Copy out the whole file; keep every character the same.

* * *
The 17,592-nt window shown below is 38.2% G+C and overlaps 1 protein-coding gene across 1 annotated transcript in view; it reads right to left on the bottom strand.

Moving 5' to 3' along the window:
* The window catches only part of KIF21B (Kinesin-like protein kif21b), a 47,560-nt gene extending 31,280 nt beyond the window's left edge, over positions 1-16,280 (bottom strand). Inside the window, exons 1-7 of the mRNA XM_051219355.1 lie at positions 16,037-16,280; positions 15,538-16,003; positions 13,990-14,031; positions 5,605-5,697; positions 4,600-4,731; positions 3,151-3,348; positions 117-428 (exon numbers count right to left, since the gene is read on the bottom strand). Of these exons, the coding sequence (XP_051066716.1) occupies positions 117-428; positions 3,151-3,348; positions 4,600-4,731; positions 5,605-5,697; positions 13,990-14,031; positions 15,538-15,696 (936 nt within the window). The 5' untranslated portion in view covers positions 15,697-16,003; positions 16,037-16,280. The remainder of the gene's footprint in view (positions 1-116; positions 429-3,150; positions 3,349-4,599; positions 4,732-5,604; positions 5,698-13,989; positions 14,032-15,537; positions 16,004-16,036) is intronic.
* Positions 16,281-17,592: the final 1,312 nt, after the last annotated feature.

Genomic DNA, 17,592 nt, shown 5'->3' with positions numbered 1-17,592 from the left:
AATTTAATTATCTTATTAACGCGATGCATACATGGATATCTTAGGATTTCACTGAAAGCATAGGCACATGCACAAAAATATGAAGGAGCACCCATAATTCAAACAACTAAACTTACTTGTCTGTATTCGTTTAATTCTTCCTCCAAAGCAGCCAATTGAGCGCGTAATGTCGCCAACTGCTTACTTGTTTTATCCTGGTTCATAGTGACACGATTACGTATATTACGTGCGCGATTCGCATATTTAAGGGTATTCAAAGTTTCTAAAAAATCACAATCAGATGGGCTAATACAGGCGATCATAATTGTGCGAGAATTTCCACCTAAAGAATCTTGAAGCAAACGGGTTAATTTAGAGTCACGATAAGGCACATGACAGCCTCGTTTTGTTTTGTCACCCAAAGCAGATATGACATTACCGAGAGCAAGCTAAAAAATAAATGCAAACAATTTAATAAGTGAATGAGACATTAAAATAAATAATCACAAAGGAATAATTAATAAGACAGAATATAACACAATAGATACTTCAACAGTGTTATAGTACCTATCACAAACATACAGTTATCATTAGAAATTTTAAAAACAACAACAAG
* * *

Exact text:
The 17,592-nt window shown below is 38.2% G+C and overlaps 1 protein-coding gene across 1 annotated transcript in view; it reads right to left on the bottom strand.

Moving 5' to 3' along the window:
* The window catches only part of KIF21B (Kinesin-like protein kif21b), a 47,560-nt gene extending 31,280 nt beyond the window's left edge, over positions 1-16,280 (bottom strand). Inside the window, exons 1-7 of the mRNA XM_051219355.1 lie at positions 16,037-16,280; positions 15,538-16,003; positions 13,990-14,031; positions 5,605-5,697; positions 4,600-4,731; positions 3,151-3,348; positions 117-428 (exon numbers count right to left, since the gene is read on the bottom strand). Of these exons, the coding sequence (XP_051066716.1) occupies positions 117-428; positions 3,151-3,348; positions 4,600-4,731; positions 5,605-5,697; positions 13,990-14,031; positions 15,538-15,696 (936 nt within the window). The 5' untranslated portion in view covers positions 15,697-16,003; positions 16,037-16,280. The remainder of the gene's footprint in view (positions 1-116; positions 429-3,150; positions 3,349-4,599; positions 4,732-5,604; positions 5,698-13,989; positions 14,032-15,537; positions 16,004-16,036) is intronic.
* Positions 16,281-17,592: the final 1,312 nt, after the last annotated feature.

Genomic DNA, 17,592 nt, shown 5'->3' with positions numbered 1-17,592 from the left:
AATTTAATTATCTTATTAACGCGATGCATACATGGATATCTTAGGATTTCACTGAAAGCATAGGCACATGCACAAAAATATGAAGGAGCACCCATAATTCAAACAACTAAACTTACTTGTCTGTATTCGTTTAATTCTTCCTCCAAAGCAGCCAATTGAGCGCGTAATGTCGCCAACTGCTTACTTGTTTTATCCTGGTTCATAGTGACACGATTACGTATATTACGTGCGCGATTCGCATATTTAAGGGTATTCAAAGTTTCTAAAAAATCACAATCAGATGGGCTAATACAGGCGATCATAATTGTGCGAGAATTTCCACCTAAAGAATCTTGAAGCAAACGGGTTAATTTAGAGTCACGATAAGGCACATGACAGCCTCGTTTTGTTTTGTCACCCAAAGCAGATATGACATTACCGAGAGCAAGCTAAAAAATAAATGCAAACAATTTAATAAGTGAATGAGACATTAAAATAAATAATCACAAAGGAATAATTAATAAGACAGAATATAACACAATAGATACTTCAACAGTGTTATAGTACCTATCACAAACATACAGTTATCATTAGAAATTTTAAAAACAACAACAAG